Skin cancer (non-melanoma): Symptoms and diagnosis
Skin cancer is one of the most common types of cancer. Non-melanoma skin cancer refers to a group of cancers that slowly develop in the upper layers of the skin.
The term non-melanoma distinguishes these more common types of skin cancer from the less common skin cancer. These are known as melanoma and can be more serious.
Non-melanoma skin cancer affects more men than women and is more common in the elderly.
The first sign of non-melanoma skin cancer is usually the appearance of a lump or discoloured patch on the skin. This continues to persist after a few weeks, and slowly progresses over months or sometimes years. This is the cancer or tumour.
In most cases, cancerous lumps are red and firm and sometimes turn into ulcers. Cancerous patches are usually flat and scaly.
Non-melanoma skin cancer often develops on areas of skin exposed to the sun. These could be the face, ears, hands, shoulders, upper chest and back.
When to get medical advice
See your GP if you have any skin abnormality. This could be a lump, ulcer, lesion or skin discolouration that hasn't healed after 4 weeks. While it's unlikely to be skin cancer, it's best to be sure.
Types of non-melanoma skin cancer
Non-melanoma skin cancers usually develop in the outermost layer of skin (epidermis). They are often named after the type of skin cell from which they develop.
The two most common types of non-melanoma skin cancer are:
- basal cell carcinoma (BCC)
- squamous cell carcinoma (SCC)
Basal cell carcinoma
Basal cell carcinoma (BCC) is also known as a rodent ulcer. BCC starts in the cells lining the bottom of the epidermis and accounts for about 75% of skin cancers
Basal cell carcinoma (BCC) usually appears as a small, shiny pink or pearly-white lump. It has a translucent or waxy appearance. It can also look like a red, scaly patch.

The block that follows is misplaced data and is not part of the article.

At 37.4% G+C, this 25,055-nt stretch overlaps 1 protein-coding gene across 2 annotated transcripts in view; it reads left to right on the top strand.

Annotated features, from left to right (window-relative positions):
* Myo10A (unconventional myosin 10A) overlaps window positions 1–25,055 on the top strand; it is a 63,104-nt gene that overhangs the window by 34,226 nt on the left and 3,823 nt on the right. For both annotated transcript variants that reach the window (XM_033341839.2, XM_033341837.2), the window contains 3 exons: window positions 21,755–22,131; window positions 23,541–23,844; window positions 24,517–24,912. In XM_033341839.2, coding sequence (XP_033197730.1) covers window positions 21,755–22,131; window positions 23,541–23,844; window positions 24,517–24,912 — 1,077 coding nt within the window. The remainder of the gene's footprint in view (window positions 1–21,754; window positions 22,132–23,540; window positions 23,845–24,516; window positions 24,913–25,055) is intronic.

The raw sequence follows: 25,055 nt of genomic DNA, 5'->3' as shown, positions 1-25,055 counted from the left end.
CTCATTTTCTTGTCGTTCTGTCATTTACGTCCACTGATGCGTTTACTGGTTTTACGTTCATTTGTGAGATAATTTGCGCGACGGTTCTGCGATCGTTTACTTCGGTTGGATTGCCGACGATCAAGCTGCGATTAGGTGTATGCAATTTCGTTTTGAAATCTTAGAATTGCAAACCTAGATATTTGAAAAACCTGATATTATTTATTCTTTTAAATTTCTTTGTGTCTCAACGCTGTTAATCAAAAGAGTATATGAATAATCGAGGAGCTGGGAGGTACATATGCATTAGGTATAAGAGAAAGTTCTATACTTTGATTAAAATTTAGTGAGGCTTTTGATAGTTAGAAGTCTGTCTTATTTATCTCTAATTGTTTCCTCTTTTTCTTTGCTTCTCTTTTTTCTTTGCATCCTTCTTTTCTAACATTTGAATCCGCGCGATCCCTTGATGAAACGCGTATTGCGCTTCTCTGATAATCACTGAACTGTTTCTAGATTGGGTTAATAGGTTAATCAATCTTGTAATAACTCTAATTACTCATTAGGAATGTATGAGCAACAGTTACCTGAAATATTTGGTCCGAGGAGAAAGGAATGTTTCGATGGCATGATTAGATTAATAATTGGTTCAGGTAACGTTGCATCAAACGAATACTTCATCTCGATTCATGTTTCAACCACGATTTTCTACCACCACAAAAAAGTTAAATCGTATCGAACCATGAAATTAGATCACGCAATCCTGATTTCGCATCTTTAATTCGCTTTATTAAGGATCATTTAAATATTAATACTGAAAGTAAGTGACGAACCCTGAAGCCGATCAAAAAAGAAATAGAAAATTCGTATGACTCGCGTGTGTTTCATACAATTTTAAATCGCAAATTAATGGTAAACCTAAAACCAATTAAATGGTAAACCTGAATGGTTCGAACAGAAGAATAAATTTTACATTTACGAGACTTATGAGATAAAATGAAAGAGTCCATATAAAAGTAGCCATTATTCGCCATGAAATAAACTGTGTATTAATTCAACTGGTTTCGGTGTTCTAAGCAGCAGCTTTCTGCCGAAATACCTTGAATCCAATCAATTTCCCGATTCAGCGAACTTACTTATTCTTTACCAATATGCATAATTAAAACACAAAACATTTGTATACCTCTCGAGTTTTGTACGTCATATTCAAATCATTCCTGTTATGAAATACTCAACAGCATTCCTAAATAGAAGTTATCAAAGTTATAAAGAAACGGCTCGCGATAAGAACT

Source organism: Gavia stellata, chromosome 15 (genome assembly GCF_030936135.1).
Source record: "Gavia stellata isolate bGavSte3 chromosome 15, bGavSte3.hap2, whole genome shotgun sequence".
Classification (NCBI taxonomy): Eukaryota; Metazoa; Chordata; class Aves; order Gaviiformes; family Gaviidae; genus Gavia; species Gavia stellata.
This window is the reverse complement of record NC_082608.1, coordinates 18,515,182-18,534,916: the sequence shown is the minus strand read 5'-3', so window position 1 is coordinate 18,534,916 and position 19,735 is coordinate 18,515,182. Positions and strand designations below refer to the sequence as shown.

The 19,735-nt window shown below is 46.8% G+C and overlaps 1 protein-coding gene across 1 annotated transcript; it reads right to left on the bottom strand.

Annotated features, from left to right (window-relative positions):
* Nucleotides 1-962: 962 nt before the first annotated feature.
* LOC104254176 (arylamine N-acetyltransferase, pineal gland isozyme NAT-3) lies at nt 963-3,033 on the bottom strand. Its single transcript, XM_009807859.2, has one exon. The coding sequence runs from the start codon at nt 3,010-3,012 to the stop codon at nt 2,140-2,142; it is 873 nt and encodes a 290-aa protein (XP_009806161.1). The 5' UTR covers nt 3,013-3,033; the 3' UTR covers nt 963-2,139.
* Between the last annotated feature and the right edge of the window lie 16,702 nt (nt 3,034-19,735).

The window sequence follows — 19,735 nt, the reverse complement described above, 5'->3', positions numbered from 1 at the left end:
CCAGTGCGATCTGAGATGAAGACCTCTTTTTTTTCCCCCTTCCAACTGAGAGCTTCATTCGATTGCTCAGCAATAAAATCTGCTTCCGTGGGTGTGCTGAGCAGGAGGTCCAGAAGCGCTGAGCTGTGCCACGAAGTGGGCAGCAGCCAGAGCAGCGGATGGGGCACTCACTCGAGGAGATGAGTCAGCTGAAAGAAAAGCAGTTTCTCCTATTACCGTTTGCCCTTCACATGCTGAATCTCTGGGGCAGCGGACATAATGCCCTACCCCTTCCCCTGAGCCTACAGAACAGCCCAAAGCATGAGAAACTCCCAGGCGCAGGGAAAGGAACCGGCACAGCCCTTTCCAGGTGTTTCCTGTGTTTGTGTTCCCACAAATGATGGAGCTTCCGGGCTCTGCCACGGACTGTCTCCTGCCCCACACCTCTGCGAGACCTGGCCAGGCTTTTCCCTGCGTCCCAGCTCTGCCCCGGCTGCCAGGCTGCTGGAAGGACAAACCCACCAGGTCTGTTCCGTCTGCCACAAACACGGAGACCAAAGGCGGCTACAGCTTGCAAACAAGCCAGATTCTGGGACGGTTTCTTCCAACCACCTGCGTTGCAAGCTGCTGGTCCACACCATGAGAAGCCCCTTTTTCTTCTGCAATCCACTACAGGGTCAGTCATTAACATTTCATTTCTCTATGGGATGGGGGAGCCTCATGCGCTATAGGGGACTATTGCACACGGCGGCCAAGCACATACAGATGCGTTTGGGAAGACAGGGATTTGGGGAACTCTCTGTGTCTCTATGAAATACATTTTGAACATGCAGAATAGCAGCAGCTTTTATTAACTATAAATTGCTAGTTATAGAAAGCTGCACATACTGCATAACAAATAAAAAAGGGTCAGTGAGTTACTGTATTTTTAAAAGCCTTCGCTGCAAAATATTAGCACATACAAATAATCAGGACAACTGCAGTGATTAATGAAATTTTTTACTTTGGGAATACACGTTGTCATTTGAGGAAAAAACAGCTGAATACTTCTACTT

There's sometimes some brown or black pigment within the patch.
The lump gets bigger and may become crusty, bleed or develop into a painless ulcer.
Squamous cell carcinoma
Squamous cell carcinoma (SCC) starts in the cells lining the top of the epidermis and accounts for about 20% of skin cancers.
Squamous cell carcinoma (SCC) appears as a firm pink lump with a rough or crusted surface. There can be a lot of surface scale and sometimes even a spiky horn sticking up from the surface.
The lump is often tender to touch, bleeds and may develop into an ulcer.
Bowen's disease is a precancerous form of SCC. It is sometimes referred to as squamous cell carcinoma in situ. It develops slowly and is easily treated.
The main sign is a red, scaly patch on the skin that may itch. It affects elderly women and is often found on the lower leg. But it can appear on any area of the skin.
Bowen's disease is not classed as non-melanoma skin cancer. But it can sometimes develop into squamous cell carcinoma if left untreated.
Actinic keratoses, also known as solar keratoses, are dry, scaly patches of skin. These are caused by damage from years of sun exposure.
The patches can be pink, red or brown, and can vary in size from a few millimetres to a few centimetres across.
The affected skin can sometimes become very thick, and the patches can look like small horns or spikes.
Actinic keratosis isn't classed as non-melanoma skin cancer. But there's a small risk that the patches could develop into squamous cell carcinoma if untreated.
Overexposure to ultraviolet (UV) light is the main cause of non-melanoma skin cancer. UV light comes from the sun, as well as from artificial tanning sunbeds and sunlamps.
Sunlight contains three types of UV light:
- ultraviolet A (UVA)
- ultraviolet B (UVB)
- ultraviolet C (UVC)
UVC is filtered out by the Earth's atmosphere. UVA and UVB damage skin over time, making it more likely for skin cancers to develop. UVB is thought to be the main cause of non-melanoma skin cancer.
Factors that can increase your risk of developing non-melanoma skin cancer include having:
- a previous non-melanoma skin cancer
- a family history of skin cancer
- pale skin that burns easily
- a large number of moles or freckles
- medication that suppresses your immune system
- a co-existing medical condition that suppresses your immune system
Using sun lamps and tanning beds, increase your risk of developing skin cancer.
Repeated sunburn, either by the sun or artificial sources of light, will make your skin more vulnerable to non-melanoma skin cancer.